Unfortunately, Rick had played the role of provider to his family so well; he could not articulate any of these thoughts to Karen. Because he had spent so long burying them inside, he was not aware how strong they were.
Despite the difficulty of holding her own side of the conversation, Karen spoke again, because she knew how hard this was for Rick. She had become accustomed to his inner conversations and had even taken advantage of him at times, because it just seemed easier than dragging his thoughts and feelings out of him.
"Rick, what is going on? Why aren't we having the best time down here? Alone?" she pleaded at him with her eyes.
He began to reply, "I… don't know."
This set Karen off again: "Talk to me Rick! You need to talk to me! This is way too hard!" She began flailing her arms, to keep herself grounded.
Rick felt as though he were being slapped. He had been successful in holding off this conversation in the past, but now he was faced with responding. He began to clench and unclench his fists, and paced again.
"Do you really want to know what I am thinking, Karen? Do you?"
"Yes Rick, please! I need to know!"
Finally, the boil became too much. He looked at her with her desperation, and spoke, perhaps a bit too harshly. "I don't trust you."
Karen was not prepared for this. In truth, she was not prepared for anything he might say. He had not said anything for so long, she could not fathom what he might come up with.
"You don't trust me? Is that what you said?" She was incredulous. "What is it about me you don't trust? That I am sleeping around? Embezzling from the family fortune?"
Rick held his ground and the strength he had gained from those four small words. "I don't trust that you are looking out for me," he said firmly as he looked her in the eye.
"What does that mean? I am always looking out for you and the kids. Everything I do is about us."
"But that's the whole point. It is what you do. It is almost never 'about us.'" He felt himself begin to weaken; he was not speaking for himself strongly enough. Rick looked down at the floor for a moment and composed himself and Karen watched, not sure what would come next, but she had a sudden flash that they could work through this, that with Rick finally talking to her, they could actually have a discussion.
He clenched his fists again, "Look, I did the best I could, alright? I worked hard, and spent a lot of hours away from home so we could all live in a nice house in a good neighborhood. I thought that would please you. But I never felt that you were pleased with me. Nothing I did was enough for you."
"Oh, don't start with that Rick. We have had a lot of years together to be going through this crap. If I wasn't pleased with you, it was because you were not there for me. I never got to know you, what you wanted."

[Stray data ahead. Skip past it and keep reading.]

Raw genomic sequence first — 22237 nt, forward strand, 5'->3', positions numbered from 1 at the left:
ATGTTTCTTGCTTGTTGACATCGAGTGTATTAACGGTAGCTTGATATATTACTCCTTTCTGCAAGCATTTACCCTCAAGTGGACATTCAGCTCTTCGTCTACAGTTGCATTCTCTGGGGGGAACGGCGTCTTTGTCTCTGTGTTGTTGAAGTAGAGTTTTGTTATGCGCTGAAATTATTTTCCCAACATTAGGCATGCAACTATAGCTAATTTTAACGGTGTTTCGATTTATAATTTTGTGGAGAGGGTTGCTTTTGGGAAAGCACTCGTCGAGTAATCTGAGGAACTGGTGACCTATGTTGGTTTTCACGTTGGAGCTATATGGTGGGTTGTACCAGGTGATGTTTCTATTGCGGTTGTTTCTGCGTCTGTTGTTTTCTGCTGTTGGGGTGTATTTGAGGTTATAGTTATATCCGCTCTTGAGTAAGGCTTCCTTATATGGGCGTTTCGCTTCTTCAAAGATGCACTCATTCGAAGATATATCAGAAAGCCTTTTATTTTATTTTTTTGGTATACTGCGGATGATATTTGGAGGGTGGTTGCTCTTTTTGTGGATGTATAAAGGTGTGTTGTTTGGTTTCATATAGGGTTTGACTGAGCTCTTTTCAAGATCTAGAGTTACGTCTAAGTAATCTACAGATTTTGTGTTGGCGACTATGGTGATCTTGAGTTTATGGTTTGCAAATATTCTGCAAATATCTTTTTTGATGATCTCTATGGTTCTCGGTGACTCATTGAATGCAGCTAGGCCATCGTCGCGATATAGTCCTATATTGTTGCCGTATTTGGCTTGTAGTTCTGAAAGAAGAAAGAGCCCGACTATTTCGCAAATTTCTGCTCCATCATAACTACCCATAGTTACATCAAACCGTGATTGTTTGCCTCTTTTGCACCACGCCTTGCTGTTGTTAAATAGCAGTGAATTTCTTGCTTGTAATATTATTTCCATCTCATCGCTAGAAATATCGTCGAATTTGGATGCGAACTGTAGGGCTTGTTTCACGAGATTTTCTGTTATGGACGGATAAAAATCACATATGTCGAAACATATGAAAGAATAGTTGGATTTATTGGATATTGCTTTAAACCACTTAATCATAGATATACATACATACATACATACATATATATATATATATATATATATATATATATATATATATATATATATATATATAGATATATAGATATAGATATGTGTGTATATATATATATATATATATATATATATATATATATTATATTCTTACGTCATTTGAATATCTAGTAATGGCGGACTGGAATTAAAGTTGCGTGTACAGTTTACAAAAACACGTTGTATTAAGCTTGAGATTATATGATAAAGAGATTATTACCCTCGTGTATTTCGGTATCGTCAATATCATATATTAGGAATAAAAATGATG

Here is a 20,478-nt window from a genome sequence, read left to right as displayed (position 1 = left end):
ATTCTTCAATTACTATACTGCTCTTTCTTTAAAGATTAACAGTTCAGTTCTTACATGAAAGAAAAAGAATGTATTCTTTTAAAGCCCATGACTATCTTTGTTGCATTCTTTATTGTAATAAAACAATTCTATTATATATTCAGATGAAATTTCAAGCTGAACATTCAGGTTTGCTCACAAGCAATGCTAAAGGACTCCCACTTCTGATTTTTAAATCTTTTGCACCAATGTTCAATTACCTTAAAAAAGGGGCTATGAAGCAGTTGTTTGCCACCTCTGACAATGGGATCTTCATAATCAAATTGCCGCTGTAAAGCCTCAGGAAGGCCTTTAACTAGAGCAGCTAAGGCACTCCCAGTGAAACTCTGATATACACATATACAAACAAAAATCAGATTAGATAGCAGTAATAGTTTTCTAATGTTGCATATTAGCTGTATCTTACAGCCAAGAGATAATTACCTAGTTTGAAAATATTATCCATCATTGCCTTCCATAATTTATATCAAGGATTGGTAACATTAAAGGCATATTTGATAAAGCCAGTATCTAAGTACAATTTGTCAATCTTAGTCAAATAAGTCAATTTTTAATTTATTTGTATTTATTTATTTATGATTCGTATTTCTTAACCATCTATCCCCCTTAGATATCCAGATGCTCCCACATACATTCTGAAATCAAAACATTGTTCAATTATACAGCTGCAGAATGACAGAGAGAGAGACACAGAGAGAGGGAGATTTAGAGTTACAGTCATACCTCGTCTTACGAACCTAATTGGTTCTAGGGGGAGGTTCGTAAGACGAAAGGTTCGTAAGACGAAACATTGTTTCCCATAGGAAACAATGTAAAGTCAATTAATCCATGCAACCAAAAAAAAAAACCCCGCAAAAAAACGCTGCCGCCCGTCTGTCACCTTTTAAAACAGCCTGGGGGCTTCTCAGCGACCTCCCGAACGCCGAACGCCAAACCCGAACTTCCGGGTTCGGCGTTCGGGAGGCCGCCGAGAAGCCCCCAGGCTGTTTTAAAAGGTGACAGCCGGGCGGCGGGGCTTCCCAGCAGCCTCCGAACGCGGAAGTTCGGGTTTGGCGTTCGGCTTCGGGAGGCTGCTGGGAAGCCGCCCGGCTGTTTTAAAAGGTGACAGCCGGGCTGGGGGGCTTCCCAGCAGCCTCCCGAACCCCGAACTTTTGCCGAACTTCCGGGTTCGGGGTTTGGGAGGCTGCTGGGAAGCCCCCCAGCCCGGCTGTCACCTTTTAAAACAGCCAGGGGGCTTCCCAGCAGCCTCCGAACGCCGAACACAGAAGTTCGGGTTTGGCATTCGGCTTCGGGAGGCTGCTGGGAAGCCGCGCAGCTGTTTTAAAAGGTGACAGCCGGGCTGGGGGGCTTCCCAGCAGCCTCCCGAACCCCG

Rick felt like jumping up and down in frustration. "You never wanted to know me. You were too busy telling me how to be me!"
He looked down at the floor and back up at Karen and with a firmness in his eyes which she did not recognize, said, "I don't love you… because I don't feel love for you. I don't feel a love between us. I don't…"
Karen waved her hands in front of her face to get him to stop, "Okay, Rick, I get it. You've made your point." She stared at him and tried to read his face, as she thought she had always been able to do, but she could not. She did not know him, it seemed to her. She did not know who this man was.
"So, it's that easy, is it? You just tell me all this, and expect what? Me to just roll over and accept it?"
Rick took a deep breath and began to say, "I'm sor..."
Karen put her hand up to stop him from making this trivial statement, "Don't even try to say you're sorry. You have been holding out on me for so long, Rick. You don't talk to me for years, and now finally speak, and you're sorry?"
"Yes, that is it. It is so simple. I finally speak. Are you happy? Is this what you wanted to hear?" He worked hard to keep his voice from cracking. "Is this all that you thought our life would be? Because it is not for me. I wanted more, a lot more. Sometimes, I felt as though my head could explode when I looked at you. There is just nothing there Karen. You have to know that."
"No, Rick, I don't know that! All I know is that I have been trying so hard these last few years to get to you. And now you pull this. This…, oh, shit Rick! This is not what was supposed to happen. Can't you see that? We are supposed to live happily ever after!"
Feeling fingernails digging into the palms of his hands, Rick unclenched his fists. "We can't! I can't." He suddenly felt lightheaded, and took a moment to figure out why. The wall inside his head had broken down, and his shoulders felt the burden of his thoughts, which had been buried inside him for so long, lift into the ether.